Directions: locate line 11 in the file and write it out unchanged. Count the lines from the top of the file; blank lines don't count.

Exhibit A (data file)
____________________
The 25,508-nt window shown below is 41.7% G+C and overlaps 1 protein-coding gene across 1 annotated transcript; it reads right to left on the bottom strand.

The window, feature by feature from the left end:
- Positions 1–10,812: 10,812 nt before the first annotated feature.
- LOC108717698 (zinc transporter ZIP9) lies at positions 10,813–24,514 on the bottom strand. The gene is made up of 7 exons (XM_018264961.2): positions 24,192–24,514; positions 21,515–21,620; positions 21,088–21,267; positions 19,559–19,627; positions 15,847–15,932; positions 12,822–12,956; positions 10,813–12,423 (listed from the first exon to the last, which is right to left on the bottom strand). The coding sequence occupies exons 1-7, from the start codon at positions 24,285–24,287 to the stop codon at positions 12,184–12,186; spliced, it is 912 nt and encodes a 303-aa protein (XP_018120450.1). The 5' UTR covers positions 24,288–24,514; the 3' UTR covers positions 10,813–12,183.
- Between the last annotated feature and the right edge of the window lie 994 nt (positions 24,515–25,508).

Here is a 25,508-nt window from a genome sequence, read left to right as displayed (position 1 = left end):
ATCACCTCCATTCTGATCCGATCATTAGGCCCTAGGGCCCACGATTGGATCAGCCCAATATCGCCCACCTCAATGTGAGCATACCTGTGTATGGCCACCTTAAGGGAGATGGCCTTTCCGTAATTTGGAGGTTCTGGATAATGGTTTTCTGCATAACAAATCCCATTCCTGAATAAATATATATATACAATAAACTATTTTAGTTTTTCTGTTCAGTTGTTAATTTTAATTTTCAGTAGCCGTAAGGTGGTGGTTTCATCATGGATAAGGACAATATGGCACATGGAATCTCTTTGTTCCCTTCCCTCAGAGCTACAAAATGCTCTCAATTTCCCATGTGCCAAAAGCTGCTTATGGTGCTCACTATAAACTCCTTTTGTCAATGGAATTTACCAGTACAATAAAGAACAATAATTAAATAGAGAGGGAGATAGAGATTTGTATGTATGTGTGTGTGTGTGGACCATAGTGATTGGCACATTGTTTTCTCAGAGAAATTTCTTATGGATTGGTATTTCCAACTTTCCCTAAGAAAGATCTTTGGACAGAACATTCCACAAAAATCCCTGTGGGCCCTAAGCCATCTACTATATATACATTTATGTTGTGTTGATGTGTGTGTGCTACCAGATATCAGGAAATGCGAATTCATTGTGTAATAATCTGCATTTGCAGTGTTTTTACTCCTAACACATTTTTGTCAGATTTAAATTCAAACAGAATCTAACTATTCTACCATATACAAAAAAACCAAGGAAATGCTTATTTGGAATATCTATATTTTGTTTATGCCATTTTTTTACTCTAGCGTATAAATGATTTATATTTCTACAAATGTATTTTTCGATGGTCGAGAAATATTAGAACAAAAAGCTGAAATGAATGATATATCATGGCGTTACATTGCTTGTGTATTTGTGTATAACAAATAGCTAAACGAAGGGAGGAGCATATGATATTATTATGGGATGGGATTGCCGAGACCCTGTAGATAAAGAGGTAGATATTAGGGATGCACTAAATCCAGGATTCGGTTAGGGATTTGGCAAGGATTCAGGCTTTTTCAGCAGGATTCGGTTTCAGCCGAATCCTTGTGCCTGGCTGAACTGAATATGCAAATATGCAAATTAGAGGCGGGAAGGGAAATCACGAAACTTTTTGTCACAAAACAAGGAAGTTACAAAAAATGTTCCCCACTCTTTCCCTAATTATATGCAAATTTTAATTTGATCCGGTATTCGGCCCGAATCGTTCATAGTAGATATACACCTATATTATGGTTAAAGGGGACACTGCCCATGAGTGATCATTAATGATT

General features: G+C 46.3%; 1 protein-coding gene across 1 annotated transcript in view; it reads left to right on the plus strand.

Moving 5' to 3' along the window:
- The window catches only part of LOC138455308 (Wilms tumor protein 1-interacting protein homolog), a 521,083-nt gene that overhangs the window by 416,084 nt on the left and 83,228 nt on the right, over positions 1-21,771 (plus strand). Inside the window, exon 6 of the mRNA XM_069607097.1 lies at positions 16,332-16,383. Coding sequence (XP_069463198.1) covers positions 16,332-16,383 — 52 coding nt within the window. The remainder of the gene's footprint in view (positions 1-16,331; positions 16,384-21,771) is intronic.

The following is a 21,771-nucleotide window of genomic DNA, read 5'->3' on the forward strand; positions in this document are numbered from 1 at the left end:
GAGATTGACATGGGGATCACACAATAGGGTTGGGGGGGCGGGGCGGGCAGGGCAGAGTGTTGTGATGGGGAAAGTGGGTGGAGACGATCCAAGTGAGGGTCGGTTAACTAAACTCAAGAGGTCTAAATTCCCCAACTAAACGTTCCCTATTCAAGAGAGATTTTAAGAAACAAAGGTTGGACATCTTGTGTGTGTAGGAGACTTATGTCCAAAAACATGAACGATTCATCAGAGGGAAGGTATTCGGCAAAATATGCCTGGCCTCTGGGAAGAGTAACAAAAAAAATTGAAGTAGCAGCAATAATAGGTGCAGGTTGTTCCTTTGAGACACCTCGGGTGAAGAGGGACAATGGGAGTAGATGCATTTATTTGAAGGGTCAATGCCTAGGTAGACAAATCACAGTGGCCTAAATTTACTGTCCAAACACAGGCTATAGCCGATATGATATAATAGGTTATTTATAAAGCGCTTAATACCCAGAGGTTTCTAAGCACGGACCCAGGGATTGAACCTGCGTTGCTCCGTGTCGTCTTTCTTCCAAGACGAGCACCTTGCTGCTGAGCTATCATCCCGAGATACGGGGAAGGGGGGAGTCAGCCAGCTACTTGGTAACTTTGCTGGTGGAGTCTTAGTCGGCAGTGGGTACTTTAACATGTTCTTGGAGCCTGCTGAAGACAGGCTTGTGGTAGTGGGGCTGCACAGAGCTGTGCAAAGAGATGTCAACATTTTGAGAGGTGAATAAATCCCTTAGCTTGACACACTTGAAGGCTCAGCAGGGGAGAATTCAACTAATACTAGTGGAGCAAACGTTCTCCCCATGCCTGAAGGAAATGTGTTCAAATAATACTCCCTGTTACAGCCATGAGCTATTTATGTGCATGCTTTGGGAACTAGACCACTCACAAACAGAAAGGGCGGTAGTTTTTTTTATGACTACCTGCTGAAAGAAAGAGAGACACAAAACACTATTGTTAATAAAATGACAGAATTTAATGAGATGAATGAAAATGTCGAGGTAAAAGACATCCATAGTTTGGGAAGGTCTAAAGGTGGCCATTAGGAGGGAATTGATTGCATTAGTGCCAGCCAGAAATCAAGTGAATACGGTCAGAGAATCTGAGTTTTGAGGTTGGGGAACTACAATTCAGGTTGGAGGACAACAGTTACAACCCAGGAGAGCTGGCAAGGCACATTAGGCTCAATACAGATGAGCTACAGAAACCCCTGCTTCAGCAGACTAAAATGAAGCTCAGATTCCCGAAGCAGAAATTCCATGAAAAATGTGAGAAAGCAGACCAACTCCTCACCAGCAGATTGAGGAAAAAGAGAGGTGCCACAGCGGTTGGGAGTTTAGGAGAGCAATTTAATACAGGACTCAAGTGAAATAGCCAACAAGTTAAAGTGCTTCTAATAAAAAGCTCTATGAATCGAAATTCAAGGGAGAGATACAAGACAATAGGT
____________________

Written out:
The following is a 21,771-nucleotide window of genomic DNA, read 5'->3' on the forward strand; positions in this document are numbered from 1 at the left end: